The first insects were not yet able to smell well
Odorant receptors of recent insects evolved long after insects migrated from water to land
An insect’s sense of smell is vital to its survival. Only if it can trace even tiny amounts of odour molecules is it is able to find food sources, communicate with conspecifics, or avoid enemies. According to scientists at the Max Planck Institute for Chemical Ecology, many proteins involved in the highly sensitive odour perception of insects emerged rather late in the evolutionary process. The very complex olfactory system of modern insects is therefore not an adaptation to a terrestrial environment when ancient insects migrated from water to land, but rather an adaptation that appeared when insects developed the ability to fly.
Many insect species employ three families of receptor proteins in order to perceive thousands of different environmental odours. Among them are the olfactory receptors. They form a functional complex with another protein, the so-called olfactory receptor co-receptor, which enables insects to smell the tiniest amounts of odour molecules in their environment very rapidly.
Crustaceans and insects share a common ancestor. Since crustaceans do not have olfactory receptors, previously scientists assumed that these receptors evolved as an adaptation of prehistoric insects to a terrestrial life. This hypothesis is also based on the assumption that for the ancestors of recent insects, the ability to detect odour molecules in the air rather than dissolved in water was of vital importance.
Early research on insect olfactory receptors focused entirely on insects with wings. Ewald Große-Wilde and Bill S. Hansson and their colleagues from the Max Planck Institute for Chemical Ecology in Jena, Germany, have now taken a closer look at the olfactory system of wingless insects, which − in evolutionary terms − are older than winged insects: the jumping bristletail Lepismachilis y-signata and the firebrat Thermobia domestica, which are both wingless, as well as the leaf insect Phyllium siccifolium, which is winged and was used as a control. As all three studied insect species emerged at different times in insect evolution, the scientists wanted to track the historical development of olfactory receptors.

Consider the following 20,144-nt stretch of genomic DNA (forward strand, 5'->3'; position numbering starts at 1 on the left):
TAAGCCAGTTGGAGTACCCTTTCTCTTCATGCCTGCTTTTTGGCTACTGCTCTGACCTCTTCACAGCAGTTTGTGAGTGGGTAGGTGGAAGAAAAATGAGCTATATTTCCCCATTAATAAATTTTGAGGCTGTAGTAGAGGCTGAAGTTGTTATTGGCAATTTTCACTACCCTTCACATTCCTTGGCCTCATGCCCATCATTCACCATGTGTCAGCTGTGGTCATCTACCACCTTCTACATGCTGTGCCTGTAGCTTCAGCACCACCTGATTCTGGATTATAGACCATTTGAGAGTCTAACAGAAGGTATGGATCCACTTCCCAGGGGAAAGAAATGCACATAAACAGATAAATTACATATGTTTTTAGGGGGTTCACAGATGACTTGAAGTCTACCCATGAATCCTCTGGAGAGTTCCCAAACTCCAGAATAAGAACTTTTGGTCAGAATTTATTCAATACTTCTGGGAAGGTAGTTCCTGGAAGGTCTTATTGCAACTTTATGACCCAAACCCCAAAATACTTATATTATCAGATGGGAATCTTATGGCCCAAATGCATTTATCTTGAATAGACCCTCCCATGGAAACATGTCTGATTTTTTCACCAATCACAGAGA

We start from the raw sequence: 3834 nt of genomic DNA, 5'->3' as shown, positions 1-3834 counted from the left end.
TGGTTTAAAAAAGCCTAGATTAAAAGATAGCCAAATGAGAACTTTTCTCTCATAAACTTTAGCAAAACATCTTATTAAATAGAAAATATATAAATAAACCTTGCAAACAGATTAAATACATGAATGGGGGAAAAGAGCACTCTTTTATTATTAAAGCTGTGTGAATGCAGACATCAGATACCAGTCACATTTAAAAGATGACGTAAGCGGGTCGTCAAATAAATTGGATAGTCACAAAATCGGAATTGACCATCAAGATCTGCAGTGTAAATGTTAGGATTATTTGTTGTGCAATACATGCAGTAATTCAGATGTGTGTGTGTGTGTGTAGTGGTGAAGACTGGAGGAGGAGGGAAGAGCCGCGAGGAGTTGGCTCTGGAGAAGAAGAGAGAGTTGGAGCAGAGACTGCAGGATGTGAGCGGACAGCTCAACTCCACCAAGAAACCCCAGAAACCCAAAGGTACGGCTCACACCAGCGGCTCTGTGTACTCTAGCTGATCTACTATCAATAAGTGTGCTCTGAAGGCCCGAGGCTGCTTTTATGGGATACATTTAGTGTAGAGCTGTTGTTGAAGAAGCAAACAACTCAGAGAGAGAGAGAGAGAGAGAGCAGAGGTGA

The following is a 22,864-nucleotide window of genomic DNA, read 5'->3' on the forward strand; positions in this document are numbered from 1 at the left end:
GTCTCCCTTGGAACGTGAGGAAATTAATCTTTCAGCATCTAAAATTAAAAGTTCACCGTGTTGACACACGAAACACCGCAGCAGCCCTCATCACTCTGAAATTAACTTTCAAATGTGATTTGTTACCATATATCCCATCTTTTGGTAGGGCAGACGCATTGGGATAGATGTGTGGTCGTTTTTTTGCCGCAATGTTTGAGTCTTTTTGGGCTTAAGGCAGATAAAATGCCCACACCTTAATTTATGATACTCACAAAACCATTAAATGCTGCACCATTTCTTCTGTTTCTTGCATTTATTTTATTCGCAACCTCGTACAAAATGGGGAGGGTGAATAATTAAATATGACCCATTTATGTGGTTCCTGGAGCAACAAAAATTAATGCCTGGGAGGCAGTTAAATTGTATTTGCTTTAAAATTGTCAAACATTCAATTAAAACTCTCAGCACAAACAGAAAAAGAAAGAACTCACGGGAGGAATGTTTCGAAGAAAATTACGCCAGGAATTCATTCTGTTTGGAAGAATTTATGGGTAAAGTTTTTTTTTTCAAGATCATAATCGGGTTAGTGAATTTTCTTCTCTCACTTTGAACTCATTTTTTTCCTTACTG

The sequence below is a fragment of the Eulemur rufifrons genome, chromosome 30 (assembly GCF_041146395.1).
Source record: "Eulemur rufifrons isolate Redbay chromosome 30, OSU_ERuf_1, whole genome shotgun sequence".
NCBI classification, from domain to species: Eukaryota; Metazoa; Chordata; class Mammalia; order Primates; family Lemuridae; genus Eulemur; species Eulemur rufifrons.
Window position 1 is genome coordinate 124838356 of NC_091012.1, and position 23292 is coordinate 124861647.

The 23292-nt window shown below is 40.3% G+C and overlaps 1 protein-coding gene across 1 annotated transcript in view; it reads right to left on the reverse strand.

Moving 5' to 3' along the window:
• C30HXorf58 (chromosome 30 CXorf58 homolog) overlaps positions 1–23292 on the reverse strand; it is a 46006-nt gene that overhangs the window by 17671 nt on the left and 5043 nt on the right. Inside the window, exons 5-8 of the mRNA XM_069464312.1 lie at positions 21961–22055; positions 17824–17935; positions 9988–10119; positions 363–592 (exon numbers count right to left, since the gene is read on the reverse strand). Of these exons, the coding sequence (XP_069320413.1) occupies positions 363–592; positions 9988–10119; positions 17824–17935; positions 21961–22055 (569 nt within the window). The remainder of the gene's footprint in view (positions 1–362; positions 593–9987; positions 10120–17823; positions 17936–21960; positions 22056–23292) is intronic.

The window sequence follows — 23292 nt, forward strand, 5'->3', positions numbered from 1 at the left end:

Christine Mißbach, first author of the study, analyzed the active genes in the insect antennae where the olfactory receptors are located and describes her discovery this way: “Astonishingly, the firebrat, which is more closely related to flying insects, employs several co-receptors, while the odorant receptors themselves are absent.”
However, the researchers did not find any evidence for an olfactory system which is based on odorant receptors in the most basal insect, the jumping bristletail.
“According to these findings, the receptor family which is important for olfaction in recent insects evolved long after the migration of insects from water to land,” Ewald Große-Wilde summarizes. The researchers are convinced that the main olfactory receptors evolved independently of the co-receptor long after insects had adapted to terrestrial life. They hope that further analyses will reveal why some insect species have only co-receptors, no main receptors, and also clarify the function these co-receptors have on their own.